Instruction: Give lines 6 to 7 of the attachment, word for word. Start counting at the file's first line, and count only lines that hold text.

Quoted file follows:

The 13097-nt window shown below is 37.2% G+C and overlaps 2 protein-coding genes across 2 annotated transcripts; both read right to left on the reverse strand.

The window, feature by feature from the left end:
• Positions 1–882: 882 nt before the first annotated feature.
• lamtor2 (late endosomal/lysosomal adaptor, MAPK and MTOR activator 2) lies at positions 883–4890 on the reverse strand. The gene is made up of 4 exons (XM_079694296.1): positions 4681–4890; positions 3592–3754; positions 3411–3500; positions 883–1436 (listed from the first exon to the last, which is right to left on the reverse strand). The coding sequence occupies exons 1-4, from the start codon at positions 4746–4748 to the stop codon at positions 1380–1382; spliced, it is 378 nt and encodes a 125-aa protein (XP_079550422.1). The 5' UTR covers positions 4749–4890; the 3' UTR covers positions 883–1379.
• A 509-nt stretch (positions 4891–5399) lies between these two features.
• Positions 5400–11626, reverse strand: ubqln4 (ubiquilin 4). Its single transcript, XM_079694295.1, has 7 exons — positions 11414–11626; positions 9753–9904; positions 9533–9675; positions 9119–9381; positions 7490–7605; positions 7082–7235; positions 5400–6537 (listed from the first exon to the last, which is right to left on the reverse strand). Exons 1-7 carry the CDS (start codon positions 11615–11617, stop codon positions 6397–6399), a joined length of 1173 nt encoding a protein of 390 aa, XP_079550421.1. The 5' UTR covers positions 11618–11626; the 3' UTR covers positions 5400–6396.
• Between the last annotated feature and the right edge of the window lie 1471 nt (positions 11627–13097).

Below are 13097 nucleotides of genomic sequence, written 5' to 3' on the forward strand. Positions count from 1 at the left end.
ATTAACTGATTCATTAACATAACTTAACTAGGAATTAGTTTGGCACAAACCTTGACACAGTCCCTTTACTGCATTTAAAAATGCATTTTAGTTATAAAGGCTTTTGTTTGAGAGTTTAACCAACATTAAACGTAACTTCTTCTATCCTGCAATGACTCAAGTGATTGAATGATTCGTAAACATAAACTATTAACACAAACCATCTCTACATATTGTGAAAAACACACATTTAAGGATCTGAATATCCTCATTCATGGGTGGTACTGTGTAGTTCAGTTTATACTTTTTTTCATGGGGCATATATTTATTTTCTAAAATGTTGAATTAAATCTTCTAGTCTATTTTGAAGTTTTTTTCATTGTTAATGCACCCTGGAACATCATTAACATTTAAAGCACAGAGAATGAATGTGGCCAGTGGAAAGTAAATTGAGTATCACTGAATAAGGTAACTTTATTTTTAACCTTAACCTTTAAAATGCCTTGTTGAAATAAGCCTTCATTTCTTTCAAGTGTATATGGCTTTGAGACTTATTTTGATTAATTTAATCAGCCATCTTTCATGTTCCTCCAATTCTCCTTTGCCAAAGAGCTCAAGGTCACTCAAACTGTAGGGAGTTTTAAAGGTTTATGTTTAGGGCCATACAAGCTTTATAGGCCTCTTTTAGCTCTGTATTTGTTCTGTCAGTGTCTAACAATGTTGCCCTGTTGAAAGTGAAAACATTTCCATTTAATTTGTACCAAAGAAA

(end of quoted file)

• Positions 5400–11626, reverse strand: ubqln4 (ubiquilin 4). Its single transcript, XM_079694295.1, has 7 exons — positions 11414–11626; positions 9753–9904; positions 9533–9675; positions 9119–9381; positions 7490–7605; positions 7082–7235; positions 5400–6537 (listed from the first exon to the last, which is right to left on the reverse strand). Exons 1-7 carry the CDS (start codon positions 11615–11617, stop codon positions 6397–6399), a joined length of 1173 nt encoding a protein of 390 aa, XP_079550421.1. The 5' UTR covers positions 11618–11626; the 3' UTR covers positions 5400–6396.
• Between the last annotated feature and the right edge of the window lie 1471 nt (positions 11627–13097).